The Congress is basically a victim of its own success. It kept winning for so long that it began to attract those interested only in power and the benefits of office, legitimate or illegitimate. Ideological rectitude has been a rarity in Congress politics for the last two decades, and the party's organization has been in a state of disarray for some time. Can the Congress win back the minorities, especially the Muslims, who constitute 12 percent of India's population?

These imperatives have been clear for some time, but the Congress has lacked the leadership to tackle the ideological and organizational revitalization of the party. The Congress was demoralized and desperate. It was looking for alliances to save itself in many parts of India. Then Sonia Gandhi appeared on the scene.

Sonia Gandhi's entry into campaign politics has been serendipitous for Congress Party members, who were looking for a charismatic savior. Over the last seven decades, the Nehru-Gandhi dynasty has been a virtually inexhaustible source of charisma in India. Part of the charisma is built on genuine contributions of the family, and part is based on myth. Sonia Gandhi is the widow of Prime Minister Rajiv Gandhi, daughter-in-law of Prime Minister Indira Gandhi, and granddaughter-in-law of Prime Minister Nehru.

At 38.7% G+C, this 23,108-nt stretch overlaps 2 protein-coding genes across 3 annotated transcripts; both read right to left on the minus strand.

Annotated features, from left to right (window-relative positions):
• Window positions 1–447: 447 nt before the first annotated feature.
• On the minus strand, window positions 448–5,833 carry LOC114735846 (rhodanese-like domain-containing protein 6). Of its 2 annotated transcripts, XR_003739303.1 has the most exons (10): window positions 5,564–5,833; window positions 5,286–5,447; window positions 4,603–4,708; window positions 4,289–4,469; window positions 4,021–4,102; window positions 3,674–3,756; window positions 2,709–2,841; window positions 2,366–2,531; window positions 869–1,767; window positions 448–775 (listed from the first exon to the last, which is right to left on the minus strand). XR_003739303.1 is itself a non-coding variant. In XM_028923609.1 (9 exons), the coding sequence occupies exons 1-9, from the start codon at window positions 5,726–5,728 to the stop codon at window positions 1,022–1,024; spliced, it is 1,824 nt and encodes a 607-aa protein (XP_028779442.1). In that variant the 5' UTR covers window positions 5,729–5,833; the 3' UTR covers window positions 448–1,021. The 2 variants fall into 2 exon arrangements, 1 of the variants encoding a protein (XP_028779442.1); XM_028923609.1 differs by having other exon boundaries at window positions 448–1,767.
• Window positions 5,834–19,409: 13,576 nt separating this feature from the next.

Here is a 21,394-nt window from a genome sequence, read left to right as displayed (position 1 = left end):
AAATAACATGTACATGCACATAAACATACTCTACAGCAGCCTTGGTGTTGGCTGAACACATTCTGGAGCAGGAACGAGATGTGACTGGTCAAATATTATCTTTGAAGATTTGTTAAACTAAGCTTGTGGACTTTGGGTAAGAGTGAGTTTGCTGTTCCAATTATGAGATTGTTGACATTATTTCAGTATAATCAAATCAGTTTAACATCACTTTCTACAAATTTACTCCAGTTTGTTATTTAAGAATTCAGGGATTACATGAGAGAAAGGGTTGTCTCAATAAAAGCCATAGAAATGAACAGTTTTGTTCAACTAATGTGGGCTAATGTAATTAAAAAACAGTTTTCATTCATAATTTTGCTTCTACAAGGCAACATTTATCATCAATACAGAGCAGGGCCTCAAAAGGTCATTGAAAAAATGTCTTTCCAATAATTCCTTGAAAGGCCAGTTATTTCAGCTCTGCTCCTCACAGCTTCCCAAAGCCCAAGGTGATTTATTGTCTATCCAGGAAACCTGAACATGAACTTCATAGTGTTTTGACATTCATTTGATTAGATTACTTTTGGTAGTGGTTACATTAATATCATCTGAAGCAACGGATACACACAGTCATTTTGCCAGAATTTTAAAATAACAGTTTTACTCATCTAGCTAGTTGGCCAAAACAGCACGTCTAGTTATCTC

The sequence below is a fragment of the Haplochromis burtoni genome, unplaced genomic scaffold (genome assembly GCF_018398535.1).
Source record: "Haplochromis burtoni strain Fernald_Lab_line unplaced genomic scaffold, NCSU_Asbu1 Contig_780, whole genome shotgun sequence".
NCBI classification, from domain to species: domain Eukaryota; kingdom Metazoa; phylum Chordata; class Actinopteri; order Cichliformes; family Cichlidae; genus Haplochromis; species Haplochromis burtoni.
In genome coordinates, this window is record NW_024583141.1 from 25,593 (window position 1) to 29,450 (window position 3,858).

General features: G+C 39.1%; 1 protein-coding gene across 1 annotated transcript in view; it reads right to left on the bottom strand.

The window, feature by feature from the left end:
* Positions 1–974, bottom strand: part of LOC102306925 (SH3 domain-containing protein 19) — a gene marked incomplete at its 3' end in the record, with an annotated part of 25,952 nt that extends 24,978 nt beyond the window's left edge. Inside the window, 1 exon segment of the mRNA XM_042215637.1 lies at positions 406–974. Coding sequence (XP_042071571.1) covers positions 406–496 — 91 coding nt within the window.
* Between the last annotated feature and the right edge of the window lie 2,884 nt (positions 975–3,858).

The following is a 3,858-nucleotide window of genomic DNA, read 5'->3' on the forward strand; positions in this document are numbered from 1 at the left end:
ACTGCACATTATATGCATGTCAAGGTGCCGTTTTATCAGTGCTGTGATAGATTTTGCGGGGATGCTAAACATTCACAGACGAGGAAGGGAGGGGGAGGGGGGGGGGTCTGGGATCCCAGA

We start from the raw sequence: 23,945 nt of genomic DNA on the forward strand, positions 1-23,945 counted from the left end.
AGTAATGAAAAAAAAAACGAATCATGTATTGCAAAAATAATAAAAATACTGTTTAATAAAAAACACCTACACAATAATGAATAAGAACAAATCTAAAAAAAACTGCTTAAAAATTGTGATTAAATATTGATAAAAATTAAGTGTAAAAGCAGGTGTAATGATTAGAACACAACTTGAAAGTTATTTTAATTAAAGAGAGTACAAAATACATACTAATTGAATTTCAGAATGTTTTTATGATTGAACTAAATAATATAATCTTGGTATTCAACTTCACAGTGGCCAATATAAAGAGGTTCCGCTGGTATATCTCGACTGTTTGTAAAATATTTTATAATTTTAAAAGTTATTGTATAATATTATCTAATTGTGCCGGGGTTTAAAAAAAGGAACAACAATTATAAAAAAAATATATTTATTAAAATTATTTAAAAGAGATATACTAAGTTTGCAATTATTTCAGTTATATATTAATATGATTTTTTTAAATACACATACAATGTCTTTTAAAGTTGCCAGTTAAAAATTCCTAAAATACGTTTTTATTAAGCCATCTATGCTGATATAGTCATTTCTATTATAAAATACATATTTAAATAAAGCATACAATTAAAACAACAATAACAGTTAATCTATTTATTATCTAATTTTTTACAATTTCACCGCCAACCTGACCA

Yet Sonia Gandhi's charisma was not a foregone conclusion. Her marriage into the Nehru-Gandhi dynasty was a plus, but other tests remained. Could she make public speeches and establish a rapport with audiences? How would she deal with the fact that she was Italian by birth and Indian only by citizenship?

Her campaign had also disarmed BJP politicians. More than any other party, the BJP stands for India's traditional family values and culture. So the BJP couldn't really attack a daughter-in-law making an argument for traditional values. In the cultural politics of the family, it is irrelevant where the daughter-in-law came from, so long as she maintains family values.